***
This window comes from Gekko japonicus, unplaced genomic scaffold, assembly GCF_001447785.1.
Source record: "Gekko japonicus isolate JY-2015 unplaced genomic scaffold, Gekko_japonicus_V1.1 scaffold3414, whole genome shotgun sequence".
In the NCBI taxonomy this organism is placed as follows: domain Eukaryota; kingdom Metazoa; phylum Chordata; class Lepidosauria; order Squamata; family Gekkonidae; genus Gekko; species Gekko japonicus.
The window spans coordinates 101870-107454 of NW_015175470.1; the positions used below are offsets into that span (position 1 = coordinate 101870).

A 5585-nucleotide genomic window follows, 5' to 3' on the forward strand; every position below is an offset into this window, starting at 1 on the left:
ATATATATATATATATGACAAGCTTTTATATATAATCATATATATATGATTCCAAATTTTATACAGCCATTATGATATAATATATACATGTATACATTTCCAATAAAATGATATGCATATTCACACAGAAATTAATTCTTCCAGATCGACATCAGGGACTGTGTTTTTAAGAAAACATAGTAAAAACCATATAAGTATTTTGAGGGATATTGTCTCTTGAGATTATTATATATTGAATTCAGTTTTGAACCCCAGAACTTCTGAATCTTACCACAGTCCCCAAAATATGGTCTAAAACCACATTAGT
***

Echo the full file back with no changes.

This window comes from Gekko japonicus, unplaced genomic scaffold, assembly GCF_001447785.1.
Source record: "Gekko japonicus isolate JY-2015 unplaced genomic scaffold, Gekko_japonicus_V1.1 scaffold3414, whole genome shotgun sequence".
In the NCBI taxonomy this organism is placed as follows: domain Eukaryota; kingdom Metazoa; phylum Chordata; class Lepidosauria; order Squamata; family Gekkonidae; genus Gekko; species Gekko japonicus.
The window spans coordinates 101870-107454 of NW_015175470.1; the positions used below are offsets into that span (position 1 = coordinate 101870).

A 5585-nucleotide genomic window follows, 5' to 3' on the forward strand; every position below is an offset into this window, starting at 1 on the left:
ATATATATATATATATGACAAGCTTTTATATATAATCATATATATATGATTCCAAATTTTATACAGCCATTATGATATAATATATACATGTATACATTTCCAATAAAATGATATGCATATTCACACAGAAATTAATTCTTCCAGATCGACATCAGGGACTGTGTTTTTAAGAAAACATAGTAAAAACCATATAAGTATTTTGAGGGATATTGTCTCTTGAGATTATTATATATTGAATTCAGTTTTGAACCCCAGAACTTCTGAATCTTACCACAGTCCCCAAAATATGGTCTAAAACCACATTAGT